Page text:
There are many factors influencing the invasion success of some introduced plant species, and there are many ways in which successful invaders may influence invaded communities and ecosystems (Ehrenfeld 2010; Van Kleunen et al. 2010; Rejmánek et al. 2013). For some time, extended leaf phenology (earlier leaf emergence and/or later leaf senescence and abscission) has been considered one of the attributes that may promote invasions and impacts of non-native plants (e.g. Harrington et al. 1989; Gérard & Guy 1998; Xu et al. 2007; Fridley 2012, 2013; Wang et al. 2012). For example, the leaf development of invasive Amur honeysuckle (Lonicera maackii) starts 2–3 weeks earlier than that of the native competitors growing in the same habitats in central Kentucky (McEwans et al. 2009). On the other hand, in the eastern United States, non-native woody species (e.g. Lonicera japonica, Frangula alnus, Berberis vulgaris) are extending the autumn growing season by an average of 4 weeks compared with natives (Fridley 2012). So far, most attention has been paid to increased invader growth and competitive advantages resulting from increased access to light and other resources due to longer periods of activity each year. However, as any ecologist would be immediately ready to admit, there must be many more direct and indirect ecological consequences of extended leaf duration in established non-native species (Fig. 1).
In this issue of the Journal of Vegetation Science, Lauren M. Smith (2013) attempts to make a systematic review of all potential ecological impacts of extended leaf activity in introduced plant species. Smith distinguished seven categories of potential consequences of invasive plant taxa with extended leaf phenology: (1) enhancement of resource competition via shading and nutrient pre-emption; (2) increased production of allelochemicals; (3) alteration of indirect effects mediated by large herbivores; (4) temporal enemy escape; (5) alteration of indirect competition mediated by small mammal predators of seed and seedlings; (6) indirect impacts on birds, reptiles and amphibians; and (7) alteration of pollinator-mediated interactions. Some examples used in individual categories are from systems that do not include non-native species with extended leaf phenology, but the argumentation for the listed direct and indirect impacts of invaders with such phenology is powerful, and Smith's call for experiments is, of course, fully justified. This review will certainly stimulate a range of future studies.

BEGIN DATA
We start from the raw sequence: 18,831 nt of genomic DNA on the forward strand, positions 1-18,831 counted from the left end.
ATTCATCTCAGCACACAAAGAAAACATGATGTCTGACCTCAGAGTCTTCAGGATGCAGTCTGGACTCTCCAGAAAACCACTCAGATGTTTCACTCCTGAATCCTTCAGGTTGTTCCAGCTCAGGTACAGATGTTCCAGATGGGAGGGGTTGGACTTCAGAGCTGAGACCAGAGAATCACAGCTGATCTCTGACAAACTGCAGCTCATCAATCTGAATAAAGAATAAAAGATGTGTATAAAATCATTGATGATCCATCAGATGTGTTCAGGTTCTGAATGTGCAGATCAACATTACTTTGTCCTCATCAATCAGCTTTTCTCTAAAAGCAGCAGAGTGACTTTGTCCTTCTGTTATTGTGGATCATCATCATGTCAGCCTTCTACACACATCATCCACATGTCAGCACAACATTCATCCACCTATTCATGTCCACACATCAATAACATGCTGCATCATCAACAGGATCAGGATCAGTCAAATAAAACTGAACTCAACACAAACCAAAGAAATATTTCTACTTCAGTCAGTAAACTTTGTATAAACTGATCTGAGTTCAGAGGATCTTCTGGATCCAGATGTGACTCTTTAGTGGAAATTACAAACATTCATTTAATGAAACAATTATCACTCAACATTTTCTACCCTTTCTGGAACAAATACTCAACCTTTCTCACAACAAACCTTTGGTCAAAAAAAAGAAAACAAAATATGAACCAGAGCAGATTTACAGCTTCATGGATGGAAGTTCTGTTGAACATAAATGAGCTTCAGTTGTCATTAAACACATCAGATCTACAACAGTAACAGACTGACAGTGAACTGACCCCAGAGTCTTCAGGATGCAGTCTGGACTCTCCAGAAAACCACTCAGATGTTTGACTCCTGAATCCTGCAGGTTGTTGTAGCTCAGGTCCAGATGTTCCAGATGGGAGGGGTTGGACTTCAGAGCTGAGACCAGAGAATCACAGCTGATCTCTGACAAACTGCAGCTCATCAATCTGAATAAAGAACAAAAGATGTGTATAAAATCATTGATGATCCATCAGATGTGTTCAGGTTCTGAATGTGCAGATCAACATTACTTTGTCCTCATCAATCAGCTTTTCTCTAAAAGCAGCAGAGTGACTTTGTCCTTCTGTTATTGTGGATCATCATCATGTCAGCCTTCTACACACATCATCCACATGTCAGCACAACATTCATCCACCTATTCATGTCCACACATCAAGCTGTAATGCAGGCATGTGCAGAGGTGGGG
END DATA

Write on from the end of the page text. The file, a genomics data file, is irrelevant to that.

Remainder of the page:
Inevitably, some additional questions come to mind while reading Smith's review. First, the ultimate goal should be to understand the impact of extended leaf phenology on the fitness of non-native species. That, however, would have to take into account fertility and survival in individual age stages. It is well known that some successful invasive plant species have extended flowering and fruiting phenology (Rejmánek & Reichard 2001; Pyšek & Richardson 2007; Küster et al. 2010). Such ‘spreading of the risk’ most likely contributes to invaders’ fitness. Therefore, an important question is whether extended flowering and/or fruiting phenology is positively correlated with extended leaf phenology. On the other hand, if extended leaf phenology of seedlings is not associated with freezing tolerance, then increased mortality and, therefore, decreased fitness may be the result.
Second, as Fridley (2012) pointed out, the extended autumnal activity of invasive deciduous woody plants may lead to significant shifts in nutrient cycling, particularly if nitrogen and phosphorus resorption are reduced in non-natives as a result of delayed leaf senescence. In such situations, patterns of decomposition and nutrient availability may be significantly altered. Third, a widespread trend of a 20–40 day delay of the phenological end of the season has been observed across the eastern USA in the last 20 yrs (Dragoni & Rahman 2012). Does this mean that native species may catch up with some invaders, or will invaders with extended leaf phenology in the autumn always have the advantage? Finally, it is important to consider extended photosynthetic phenology in invasive species with photosynthetically active green stems. Many invasive legumes (e.g. Cytisus spp., Genista spp., Spartium junceum) are probably so successful in semi-arid environments because they shed leaves in the middle of summer, thereby reducing transpiration while maintaining positive carbon balance for the rest of the season (Bossard & Rejmánek 1992). Obviously, all kinds of extended phenology of non-native species represent an exciting topic for future research and new syntheses.